Study reveals fake smiling at work makes you more likely to drink heavily
Everyone's had the odd off day at work - you mooch around, hoping that no-one notices that you're in an absolute mood - and if they do catch that something's adrift, you flash them your tried-and-true fake smile. Such is the life of a working person.
However, as it turns out, forcing positive emotions can actually do you more harm than good. A study conducted by Pennsylvania State University analysed the drinking habits of 1,592 service workers including nurses, teachers, and individuals who work in the food industry, and their findings were... interesting.
So if you're someone whose job requires you to interact with others, listen up.
Research found that forcing yourself to portray a false positive persona, can lead to emotional exhaustion, leading people in these fields to be more likely to consume higher quantities of alcohol compared to those who don't.
"Faking and suppressing emotions with customers was related to drinking beyond the stress of the job or feeling negatively," said Alicia Grandey, the head professor of psychology at the institution. "It wasn't just feeling badly that makes them reach for a drink. Instead, the more they have to control negative emotions at work, the less they are able to control their alcohol intake after work."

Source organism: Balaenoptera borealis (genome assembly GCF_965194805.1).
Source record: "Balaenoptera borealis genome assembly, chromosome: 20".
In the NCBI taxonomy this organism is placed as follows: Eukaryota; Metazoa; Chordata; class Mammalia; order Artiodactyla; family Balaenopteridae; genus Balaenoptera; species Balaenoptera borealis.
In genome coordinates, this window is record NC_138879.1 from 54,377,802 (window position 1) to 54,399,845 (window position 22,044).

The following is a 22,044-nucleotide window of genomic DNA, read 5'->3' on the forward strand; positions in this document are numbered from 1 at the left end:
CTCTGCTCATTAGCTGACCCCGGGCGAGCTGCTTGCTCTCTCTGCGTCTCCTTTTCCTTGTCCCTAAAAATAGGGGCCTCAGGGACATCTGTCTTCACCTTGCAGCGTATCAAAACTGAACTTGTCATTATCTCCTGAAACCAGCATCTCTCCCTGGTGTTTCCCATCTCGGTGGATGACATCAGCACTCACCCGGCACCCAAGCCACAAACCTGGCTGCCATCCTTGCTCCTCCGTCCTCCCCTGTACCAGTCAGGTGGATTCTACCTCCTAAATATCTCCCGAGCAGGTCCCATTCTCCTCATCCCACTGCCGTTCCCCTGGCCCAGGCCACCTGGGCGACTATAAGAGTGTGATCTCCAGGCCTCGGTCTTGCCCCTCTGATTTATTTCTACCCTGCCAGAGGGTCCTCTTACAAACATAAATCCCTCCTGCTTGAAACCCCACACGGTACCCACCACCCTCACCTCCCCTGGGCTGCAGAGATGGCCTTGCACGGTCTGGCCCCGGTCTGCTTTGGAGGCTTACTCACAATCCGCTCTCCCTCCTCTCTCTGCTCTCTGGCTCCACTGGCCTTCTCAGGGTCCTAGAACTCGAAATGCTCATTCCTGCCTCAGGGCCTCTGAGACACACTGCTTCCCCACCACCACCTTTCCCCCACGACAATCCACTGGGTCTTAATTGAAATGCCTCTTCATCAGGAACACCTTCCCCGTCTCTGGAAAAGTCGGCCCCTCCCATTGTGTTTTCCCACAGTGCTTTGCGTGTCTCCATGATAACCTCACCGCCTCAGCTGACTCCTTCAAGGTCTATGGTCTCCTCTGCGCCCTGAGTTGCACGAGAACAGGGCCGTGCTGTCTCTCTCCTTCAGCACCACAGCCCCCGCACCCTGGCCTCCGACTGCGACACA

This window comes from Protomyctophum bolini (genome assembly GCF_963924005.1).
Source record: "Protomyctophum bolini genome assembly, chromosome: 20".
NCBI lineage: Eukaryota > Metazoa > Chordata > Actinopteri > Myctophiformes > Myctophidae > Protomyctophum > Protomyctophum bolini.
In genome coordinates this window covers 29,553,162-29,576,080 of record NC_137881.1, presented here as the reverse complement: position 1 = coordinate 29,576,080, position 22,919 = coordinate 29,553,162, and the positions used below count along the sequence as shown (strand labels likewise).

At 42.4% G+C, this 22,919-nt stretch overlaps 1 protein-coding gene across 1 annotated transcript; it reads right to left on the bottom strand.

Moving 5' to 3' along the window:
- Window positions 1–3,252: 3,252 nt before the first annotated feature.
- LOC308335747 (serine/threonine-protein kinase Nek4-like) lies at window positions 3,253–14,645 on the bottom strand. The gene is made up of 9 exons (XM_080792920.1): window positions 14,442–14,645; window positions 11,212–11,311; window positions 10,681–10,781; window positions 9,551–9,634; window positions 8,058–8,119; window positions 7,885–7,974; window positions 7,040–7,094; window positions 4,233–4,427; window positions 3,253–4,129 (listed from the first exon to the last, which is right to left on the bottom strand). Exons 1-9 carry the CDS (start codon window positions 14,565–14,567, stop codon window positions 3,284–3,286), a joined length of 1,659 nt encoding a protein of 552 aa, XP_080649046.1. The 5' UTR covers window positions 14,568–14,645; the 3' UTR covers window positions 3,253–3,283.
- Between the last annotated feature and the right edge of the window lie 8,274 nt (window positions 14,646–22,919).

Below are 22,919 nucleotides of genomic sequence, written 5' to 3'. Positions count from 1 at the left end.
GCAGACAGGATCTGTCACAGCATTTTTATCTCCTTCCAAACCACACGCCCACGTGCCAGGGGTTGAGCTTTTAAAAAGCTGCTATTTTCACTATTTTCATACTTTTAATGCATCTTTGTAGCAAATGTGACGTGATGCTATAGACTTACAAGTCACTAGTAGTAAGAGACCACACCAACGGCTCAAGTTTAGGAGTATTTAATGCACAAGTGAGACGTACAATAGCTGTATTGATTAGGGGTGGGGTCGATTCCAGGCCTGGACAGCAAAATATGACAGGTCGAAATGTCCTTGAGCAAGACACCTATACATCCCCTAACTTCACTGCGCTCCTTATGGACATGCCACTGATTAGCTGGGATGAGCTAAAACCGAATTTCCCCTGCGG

Grandey went onto explain that previous studies had spotted a correlation between service workers and excessive alcohol consumption, but that up until now, no cause had been identified. She and her team believe that workers who are forced to suppress their true emotions, are more likely to drink more to unwind afterwards.
"Smiling as part of your job sounds like a really positive thing, but doing it all day can be draining," Grandey concluded. "In these jobs, there's also often money tied to showing positive emotions and holding back negative feelings. Money gives you a motivation to override your natural tendencies, but doing it all day can be wearing."
Well, how's that to brighten up your Friday night.
This article was originally published on Four Nine